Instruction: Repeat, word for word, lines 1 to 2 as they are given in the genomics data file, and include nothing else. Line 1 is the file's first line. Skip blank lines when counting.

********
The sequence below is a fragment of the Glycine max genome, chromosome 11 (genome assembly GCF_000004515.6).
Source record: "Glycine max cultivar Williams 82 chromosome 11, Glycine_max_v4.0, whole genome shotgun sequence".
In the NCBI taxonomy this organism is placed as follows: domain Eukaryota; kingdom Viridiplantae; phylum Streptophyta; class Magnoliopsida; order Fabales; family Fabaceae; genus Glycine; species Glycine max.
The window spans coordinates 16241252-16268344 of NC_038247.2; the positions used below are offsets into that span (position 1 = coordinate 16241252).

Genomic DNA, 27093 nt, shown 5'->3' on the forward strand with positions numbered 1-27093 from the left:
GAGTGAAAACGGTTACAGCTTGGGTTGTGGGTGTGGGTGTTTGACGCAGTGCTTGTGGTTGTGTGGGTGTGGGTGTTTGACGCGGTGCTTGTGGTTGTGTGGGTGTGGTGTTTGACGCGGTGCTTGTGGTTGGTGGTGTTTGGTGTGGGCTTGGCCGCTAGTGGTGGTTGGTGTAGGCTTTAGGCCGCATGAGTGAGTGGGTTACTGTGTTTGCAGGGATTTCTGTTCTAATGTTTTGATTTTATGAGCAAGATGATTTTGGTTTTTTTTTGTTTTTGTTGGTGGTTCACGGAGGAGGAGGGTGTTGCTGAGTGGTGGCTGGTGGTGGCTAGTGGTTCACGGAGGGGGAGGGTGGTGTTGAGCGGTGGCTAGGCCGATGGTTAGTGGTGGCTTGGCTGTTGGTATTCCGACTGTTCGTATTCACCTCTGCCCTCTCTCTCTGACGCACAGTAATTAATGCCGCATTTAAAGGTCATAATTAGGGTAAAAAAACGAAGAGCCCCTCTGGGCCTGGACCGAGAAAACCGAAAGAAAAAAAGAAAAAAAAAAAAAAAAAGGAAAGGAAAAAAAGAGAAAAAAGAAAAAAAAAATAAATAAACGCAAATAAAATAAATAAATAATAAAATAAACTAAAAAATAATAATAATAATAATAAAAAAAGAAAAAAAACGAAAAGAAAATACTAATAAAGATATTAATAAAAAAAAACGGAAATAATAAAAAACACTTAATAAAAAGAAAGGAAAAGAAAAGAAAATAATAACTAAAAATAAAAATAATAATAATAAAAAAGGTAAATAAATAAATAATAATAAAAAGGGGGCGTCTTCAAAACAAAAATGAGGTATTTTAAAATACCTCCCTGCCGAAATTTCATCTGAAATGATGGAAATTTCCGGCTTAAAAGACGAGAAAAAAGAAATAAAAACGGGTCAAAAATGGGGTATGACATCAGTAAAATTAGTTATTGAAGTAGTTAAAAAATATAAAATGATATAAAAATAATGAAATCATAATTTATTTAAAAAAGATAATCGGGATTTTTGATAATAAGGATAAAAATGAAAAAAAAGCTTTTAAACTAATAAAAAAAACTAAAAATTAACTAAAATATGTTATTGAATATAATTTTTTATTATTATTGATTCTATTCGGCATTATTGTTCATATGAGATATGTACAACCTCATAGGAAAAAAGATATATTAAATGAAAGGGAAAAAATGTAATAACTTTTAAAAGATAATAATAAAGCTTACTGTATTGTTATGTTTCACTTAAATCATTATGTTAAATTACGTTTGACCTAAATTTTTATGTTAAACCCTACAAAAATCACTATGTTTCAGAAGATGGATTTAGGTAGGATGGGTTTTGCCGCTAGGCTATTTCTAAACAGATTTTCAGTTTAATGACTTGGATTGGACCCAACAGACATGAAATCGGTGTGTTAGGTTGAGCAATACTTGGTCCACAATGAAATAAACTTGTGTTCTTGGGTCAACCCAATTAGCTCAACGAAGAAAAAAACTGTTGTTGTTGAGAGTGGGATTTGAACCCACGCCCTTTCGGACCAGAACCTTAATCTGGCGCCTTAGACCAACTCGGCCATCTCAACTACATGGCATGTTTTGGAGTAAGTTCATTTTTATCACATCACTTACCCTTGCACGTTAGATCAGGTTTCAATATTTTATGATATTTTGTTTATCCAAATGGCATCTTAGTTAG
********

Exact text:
The sequence below is a fragment of the Glycine max genome, chromosome 11 (genome assembly GCF_000004515.6).
Source record: "Glycine max cultivar Williams 82 chromosome 11, Glycine_max_v4.0, whole genome shotgun sequence".